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AboutRobert E. Levy

Partner and Chair of the firm's Litigation Group, Robert Levy is a Certified Civil and Criminal Trial Attorney by the Supreme Court of New Jersey. His practice includes jury and non-jury trial preparation and trials with emphasis upon complex civil and criminal matters including Labor and Employment Defense, Commercial and Corporate Litigation, Criminal Litigation and Civil Rights Litigation.Full Biography

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American Arbitration Association Issues Rule Update for Commercial Arbitration

American Arbitration Association Issues Rule Update for Commercial Arbitration
Author: Robert E. Levy

According to the AAA, the changes are intended to “directly address preferences of users for a more streamlined, cost-effective, and tightly-managed arbitration process that avoids the high costs of litigation.” They are the product of over three years of internal and external research.

The most significant rule change involves the addition of mediation. While any party can opt out of the mediation process at any time, all cases with claims in excess of $75,000 will be required to mediate their dispute at some time during the arbitration process.

Other key rule changes revolve around the arbitrator’s authority to manage the arbitration process, including:

  • Discovery: The new rules are intended to reign in discovery during arbitration. They give the arbitrator greater control over the scope of information exchanged “with a view toward achieving an economical resolution, while also balancing each party’s ability to present their case.” The new rules also address the exchange of documents in electronic format.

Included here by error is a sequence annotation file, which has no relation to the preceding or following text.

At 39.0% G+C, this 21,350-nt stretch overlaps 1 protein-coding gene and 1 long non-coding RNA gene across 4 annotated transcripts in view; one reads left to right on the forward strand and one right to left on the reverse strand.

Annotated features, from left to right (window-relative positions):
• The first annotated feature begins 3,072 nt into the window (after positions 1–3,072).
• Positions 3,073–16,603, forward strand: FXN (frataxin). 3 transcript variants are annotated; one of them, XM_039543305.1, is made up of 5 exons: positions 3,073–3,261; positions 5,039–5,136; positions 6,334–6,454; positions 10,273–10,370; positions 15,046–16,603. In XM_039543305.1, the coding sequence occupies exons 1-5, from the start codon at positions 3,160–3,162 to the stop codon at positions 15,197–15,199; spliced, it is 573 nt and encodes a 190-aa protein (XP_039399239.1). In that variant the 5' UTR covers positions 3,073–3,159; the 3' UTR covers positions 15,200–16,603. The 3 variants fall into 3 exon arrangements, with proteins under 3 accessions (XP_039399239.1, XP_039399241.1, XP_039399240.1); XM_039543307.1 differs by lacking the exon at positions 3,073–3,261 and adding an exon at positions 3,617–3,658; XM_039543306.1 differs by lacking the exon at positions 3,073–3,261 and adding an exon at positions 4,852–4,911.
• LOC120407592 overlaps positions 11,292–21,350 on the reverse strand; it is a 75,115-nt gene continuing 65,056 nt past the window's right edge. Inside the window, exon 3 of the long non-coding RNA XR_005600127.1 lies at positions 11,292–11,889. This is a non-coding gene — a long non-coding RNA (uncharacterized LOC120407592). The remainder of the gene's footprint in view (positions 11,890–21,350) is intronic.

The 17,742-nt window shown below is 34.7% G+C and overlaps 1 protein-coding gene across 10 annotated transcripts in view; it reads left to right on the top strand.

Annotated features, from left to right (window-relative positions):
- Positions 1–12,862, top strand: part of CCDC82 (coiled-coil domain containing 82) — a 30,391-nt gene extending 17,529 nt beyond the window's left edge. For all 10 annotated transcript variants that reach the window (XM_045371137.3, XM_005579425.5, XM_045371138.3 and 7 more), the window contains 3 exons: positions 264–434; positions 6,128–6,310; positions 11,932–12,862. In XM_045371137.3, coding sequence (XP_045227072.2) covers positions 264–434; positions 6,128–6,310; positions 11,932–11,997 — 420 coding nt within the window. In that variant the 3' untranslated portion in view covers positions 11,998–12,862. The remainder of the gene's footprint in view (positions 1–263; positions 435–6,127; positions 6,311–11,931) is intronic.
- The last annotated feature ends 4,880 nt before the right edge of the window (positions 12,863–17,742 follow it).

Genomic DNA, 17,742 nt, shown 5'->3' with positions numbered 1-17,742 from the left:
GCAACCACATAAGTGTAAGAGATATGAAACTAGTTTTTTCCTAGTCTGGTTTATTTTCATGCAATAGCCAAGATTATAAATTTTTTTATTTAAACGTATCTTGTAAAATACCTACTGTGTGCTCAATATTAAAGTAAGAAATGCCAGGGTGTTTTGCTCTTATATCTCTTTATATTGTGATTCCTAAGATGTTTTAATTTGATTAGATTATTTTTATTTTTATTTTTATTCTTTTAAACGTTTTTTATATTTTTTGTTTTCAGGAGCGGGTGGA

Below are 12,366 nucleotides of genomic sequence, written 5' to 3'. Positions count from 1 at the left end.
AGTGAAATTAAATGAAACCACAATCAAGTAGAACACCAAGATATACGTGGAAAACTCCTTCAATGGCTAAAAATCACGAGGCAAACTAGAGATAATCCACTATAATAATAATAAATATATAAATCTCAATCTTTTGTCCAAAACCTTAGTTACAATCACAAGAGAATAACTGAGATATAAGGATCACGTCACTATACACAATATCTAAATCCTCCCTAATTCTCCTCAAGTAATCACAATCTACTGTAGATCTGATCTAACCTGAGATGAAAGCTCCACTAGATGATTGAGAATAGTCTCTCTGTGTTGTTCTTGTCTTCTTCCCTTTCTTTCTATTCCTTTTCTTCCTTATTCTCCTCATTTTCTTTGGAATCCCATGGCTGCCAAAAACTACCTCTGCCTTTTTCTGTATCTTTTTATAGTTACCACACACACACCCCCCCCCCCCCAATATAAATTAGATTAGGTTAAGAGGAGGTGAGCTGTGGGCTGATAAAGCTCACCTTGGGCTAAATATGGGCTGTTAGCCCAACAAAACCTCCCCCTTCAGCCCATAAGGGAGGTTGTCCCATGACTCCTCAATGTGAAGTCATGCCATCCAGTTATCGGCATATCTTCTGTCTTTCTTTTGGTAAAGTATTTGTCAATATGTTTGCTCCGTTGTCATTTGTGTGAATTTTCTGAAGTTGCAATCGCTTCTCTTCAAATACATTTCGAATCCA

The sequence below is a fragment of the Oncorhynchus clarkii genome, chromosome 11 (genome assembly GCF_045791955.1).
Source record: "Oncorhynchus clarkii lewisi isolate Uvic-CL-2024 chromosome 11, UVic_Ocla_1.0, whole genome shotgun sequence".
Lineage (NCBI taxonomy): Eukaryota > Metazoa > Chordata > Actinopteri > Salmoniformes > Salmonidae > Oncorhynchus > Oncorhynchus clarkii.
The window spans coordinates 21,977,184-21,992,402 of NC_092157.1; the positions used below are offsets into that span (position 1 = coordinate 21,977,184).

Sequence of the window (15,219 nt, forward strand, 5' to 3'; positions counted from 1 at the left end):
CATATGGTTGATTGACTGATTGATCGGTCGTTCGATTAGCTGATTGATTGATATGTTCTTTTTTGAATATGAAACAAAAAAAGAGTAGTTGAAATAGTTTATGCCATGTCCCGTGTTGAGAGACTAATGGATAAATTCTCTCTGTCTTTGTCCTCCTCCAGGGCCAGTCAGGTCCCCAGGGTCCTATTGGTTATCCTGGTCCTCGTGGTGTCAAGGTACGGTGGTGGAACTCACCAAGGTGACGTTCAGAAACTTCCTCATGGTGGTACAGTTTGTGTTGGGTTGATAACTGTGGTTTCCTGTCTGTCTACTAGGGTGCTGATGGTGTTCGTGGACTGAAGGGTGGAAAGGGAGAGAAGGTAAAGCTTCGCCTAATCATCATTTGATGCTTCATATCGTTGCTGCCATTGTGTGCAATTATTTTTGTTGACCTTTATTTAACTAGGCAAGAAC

• Preliminary hearings: The new rules provide that a preliminary hearing should be scheduled as soon as practicable following the appointment of the arbitrator. Logistical issues to be discussed include the location and timing of hearings, the identities of key witnesses and the exchange of discovery. The arbitrator must issue a written order memorializing decisions made or agreements reached during the hearing.
  • Emergency relief: The new rules formalize the process for obtaining injunctive relief. They provide that a party may seek emergency relief by notifying the AAA and the other parties to the arbitration. The AAA will then quickly appoint an emergency arbitrator who will promptly establish a schedule for consideration of the relief sought.
  • Dispositive motions: The new rules specifically grant arbitrators the authority to make rulings upon a dispositive motion provided the moving party has shown that the motion is likely to succeed and to dispose of or narrow the issues in the case.
  • Sanctions: The new rules authorize the arbitrator to order sanctions at the request of a party where another party fails to comply with its obligations under the rules or with an order of the arbitrator.

If you have any questions about the arbitration rule changes or would like to discuss how they may impact your business, please contact me, Robert Levy, or the Scarinci Hollenbeck attorney with whom you work.